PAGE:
The case for and against Lord Mayors

Lord Mayor Coun Sylvia Dunkley
Lord Mayor Coun Sylvia Dunkley
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Savings made to the budget of an important role which links in with the community

SHEFFIELD’S current Lord Mayor, Coun Sylvia Dunkley, today defended the importance of the role as an ambassador and figurehead for the city - and said savings have already been made in its running costs.

Details of her expenditure so far have not been revealed but, in 2010/11, her predecessor Coun Alan Law spent the least of any Lord Mayor since 2006.

Coun Dunkley said: “We have been trying to keep costs down, making savings on the budget, keeping the hospitality budget down. The amount we have to spend is quite small compared with other cities.”

Describing the importance of her role, the Liberal Democrat member for Ecclesall said: “There are a lot of people who value having a Lord Mayor. It’s useful when we have foreign visitors for them to be received by the Lord Mayor, and they are always pleased to be invited to the Mayor’s Parlour at the Town Hall.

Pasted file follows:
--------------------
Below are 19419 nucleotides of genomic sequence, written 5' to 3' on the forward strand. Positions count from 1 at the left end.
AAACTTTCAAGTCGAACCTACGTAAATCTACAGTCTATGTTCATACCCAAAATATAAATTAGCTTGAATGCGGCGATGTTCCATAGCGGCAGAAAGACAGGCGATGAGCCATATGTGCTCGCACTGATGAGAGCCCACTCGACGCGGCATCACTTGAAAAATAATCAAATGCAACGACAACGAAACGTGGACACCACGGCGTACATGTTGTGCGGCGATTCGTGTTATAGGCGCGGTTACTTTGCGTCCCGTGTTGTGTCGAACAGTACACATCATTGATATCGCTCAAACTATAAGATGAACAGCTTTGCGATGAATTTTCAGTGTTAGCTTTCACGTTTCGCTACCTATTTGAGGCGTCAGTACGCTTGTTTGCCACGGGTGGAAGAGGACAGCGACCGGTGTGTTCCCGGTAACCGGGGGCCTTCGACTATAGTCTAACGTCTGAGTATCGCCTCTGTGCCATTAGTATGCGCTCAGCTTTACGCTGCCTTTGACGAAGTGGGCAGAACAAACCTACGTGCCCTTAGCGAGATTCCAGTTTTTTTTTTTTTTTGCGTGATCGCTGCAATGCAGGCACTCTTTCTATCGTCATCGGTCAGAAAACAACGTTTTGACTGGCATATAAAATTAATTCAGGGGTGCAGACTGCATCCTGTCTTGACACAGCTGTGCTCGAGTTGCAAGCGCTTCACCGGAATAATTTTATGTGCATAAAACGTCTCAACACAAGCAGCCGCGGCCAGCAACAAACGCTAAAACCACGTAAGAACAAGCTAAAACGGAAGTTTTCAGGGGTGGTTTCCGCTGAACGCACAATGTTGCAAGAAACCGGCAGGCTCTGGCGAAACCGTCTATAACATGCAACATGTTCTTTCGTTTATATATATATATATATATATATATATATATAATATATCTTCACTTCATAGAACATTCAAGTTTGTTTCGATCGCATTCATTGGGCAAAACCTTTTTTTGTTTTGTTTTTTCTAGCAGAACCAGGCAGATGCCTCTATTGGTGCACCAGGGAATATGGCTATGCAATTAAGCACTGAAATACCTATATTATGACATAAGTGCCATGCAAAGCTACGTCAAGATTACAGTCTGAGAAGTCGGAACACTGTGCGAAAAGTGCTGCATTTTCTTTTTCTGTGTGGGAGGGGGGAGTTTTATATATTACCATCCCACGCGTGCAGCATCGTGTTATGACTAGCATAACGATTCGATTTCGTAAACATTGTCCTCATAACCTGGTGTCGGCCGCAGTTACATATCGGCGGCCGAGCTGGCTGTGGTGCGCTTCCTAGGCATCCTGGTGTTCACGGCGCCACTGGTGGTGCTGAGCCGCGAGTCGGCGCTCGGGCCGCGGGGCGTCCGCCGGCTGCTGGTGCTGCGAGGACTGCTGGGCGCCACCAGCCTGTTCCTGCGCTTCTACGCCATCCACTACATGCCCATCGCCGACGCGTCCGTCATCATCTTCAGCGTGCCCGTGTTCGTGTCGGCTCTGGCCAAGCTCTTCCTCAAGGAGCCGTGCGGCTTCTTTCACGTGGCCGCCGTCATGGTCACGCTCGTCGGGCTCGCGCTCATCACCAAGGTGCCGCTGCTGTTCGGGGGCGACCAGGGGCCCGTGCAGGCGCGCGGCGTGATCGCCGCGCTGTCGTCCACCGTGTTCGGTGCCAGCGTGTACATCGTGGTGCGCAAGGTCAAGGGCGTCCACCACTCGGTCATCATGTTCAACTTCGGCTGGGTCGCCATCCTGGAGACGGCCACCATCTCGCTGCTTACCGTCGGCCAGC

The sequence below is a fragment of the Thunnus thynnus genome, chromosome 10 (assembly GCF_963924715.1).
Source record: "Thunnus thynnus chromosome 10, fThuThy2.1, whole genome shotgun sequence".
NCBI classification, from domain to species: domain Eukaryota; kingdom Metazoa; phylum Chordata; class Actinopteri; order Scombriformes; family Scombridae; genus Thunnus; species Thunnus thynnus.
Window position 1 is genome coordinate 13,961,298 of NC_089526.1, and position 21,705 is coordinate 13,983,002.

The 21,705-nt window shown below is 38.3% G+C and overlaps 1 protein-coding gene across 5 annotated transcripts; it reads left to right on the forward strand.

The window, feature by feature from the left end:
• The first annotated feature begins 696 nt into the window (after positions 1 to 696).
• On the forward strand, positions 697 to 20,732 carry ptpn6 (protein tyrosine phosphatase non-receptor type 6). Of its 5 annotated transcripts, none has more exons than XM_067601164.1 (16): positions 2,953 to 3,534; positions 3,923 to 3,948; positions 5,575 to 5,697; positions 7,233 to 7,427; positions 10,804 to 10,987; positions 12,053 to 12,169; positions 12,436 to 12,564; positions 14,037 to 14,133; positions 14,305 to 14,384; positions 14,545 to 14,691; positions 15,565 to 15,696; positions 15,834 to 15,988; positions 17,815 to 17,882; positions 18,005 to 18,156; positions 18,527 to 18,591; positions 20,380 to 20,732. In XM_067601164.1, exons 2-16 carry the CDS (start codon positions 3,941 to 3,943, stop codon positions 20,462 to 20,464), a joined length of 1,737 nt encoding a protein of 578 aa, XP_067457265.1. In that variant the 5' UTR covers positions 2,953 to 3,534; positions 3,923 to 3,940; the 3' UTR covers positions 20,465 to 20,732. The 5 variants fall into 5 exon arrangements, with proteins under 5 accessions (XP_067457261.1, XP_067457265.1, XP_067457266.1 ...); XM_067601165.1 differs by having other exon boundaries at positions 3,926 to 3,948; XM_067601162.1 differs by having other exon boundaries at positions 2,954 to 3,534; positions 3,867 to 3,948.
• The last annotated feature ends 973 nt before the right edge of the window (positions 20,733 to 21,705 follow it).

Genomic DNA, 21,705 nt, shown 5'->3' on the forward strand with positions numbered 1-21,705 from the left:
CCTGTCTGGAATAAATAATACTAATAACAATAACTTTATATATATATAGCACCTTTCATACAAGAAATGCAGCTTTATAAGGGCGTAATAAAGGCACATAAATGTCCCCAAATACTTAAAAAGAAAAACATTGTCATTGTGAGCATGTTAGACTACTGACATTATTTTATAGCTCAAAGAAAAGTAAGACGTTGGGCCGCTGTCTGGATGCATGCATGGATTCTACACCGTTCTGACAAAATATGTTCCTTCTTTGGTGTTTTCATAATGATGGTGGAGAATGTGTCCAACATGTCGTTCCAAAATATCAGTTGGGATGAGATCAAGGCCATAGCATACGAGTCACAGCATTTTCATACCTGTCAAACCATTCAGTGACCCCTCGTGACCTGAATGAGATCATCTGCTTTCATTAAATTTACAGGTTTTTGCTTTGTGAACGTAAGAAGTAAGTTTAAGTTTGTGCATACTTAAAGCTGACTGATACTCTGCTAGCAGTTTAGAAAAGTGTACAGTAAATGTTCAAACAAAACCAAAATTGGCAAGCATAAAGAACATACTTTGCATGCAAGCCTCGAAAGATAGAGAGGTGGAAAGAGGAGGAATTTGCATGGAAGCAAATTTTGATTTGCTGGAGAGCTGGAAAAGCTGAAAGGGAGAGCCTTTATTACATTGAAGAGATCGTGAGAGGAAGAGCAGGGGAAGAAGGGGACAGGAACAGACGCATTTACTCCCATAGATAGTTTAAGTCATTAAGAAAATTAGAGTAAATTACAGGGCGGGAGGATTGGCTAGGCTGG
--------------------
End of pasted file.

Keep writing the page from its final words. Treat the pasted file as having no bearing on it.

“And a lot of what the Lord Mayor does is recognising the achievements of other people, whether it is someone who has reached their 100th birthday or a young person achieving something really good. Much of my time is spent attending awards ceremonies.

“A lot of people are interested in the chain of office and my consort says when I go into a room people’s eyes light up. The title has some romance to it - it’s different from the day-to-day work of the council.

“I will probably attend 1,000 engagements over my year and also raise funds for charity.”

A Sheffield Council spokeswoman said the Lord Mayor’s team had been reduced in number from three to two full-time staff and cuts have been made too to the hospitality and gifts budget.

She said: “The Lord Mayor plays a valuable role linking into the community and developing social cohesion. In addition to being an independent chairman for meetings of the council, it is also a traditional role linking the present day to the city’s history and identity.”